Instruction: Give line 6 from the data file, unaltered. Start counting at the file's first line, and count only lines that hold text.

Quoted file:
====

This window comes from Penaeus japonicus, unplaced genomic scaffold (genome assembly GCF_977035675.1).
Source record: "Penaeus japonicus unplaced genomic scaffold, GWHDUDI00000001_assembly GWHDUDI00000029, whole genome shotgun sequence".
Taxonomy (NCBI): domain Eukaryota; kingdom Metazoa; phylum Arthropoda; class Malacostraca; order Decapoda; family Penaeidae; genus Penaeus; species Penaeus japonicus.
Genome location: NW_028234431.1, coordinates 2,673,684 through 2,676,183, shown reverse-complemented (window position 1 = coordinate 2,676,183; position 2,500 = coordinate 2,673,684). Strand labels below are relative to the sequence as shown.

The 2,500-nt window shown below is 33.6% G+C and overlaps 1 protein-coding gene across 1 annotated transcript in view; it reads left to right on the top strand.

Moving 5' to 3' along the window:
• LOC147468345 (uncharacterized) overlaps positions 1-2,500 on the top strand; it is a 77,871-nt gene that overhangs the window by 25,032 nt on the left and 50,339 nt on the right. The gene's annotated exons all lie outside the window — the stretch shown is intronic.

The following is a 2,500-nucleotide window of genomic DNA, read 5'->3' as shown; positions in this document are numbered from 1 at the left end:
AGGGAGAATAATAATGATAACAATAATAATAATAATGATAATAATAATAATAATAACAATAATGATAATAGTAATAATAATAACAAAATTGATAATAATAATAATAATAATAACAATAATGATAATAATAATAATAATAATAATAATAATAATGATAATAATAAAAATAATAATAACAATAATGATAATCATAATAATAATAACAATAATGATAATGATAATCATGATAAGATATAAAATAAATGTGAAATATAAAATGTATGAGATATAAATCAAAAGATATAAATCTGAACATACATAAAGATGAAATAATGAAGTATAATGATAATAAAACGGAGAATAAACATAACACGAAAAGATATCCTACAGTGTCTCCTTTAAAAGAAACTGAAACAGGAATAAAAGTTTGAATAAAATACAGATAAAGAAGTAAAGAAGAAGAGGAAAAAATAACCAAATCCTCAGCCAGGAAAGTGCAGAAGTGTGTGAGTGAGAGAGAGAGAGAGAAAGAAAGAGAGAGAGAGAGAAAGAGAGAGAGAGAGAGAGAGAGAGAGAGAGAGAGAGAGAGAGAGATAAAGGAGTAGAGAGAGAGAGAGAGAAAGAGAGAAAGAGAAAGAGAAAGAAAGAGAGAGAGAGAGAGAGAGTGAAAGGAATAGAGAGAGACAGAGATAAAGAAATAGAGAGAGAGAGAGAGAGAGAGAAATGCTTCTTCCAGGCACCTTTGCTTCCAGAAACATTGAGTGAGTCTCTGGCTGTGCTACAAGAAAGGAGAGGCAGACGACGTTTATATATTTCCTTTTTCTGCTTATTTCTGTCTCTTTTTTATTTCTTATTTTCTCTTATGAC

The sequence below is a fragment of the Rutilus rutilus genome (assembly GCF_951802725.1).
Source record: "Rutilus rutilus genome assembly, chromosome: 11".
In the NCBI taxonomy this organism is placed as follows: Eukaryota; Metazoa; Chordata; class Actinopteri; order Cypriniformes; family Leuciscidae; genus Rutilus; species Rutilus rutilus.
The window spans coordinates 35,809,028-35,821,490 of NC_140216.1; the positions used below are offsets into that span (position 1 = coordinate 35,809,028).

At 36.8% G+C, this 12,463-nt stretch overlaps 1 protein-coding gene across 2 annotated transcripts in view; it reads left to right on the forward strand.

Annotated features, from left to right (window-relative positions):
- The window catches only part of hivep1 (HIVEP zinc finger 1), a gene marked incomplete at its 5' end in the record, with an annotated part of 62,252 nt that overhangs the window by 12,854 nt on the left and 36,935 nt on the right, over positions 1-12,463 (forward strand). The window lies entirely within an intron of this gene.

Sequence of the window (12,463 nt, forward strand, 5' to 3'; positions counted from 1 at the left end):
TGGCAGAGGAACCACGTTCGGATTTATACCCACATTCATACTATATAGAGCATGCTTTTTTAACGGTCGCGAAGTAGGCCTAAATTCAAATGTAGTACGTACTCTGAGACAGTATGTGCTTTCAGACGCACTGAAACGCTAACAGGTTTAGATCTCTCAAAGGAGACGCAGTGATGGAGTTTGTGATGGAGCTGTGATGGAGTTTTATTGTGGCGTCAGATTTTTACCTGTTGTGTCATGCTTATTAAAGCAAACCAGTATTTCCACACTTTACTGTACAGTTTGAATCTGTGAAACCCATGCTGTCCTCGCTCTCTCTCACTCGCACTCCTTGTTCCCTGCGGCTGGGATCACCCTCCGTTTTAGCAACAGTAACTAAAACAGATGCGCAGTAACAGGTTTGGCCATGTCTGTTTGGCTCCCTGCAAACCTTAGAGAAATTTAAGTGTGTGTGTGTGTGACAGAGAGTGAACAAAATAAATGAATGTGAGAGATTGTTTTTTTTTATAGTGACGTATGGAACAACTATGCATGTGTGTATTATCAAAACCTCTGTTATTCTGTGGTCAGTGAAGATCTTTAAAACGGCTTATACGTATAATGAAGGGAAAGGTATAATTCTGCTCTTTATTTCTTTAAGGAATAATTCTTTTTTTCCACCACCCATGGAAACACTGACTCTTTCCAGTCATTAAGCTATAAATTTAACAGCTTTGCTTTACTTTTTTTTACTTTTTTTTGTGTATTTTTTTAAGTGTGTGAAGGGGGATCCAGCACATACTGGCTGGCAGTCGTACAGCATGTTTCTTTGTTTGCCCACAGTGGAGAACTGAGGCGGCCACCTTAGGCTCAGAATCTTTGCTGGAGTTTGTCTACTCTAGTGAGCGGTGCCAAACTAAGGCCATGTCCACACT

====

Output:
Moving 5' to 3' along the window: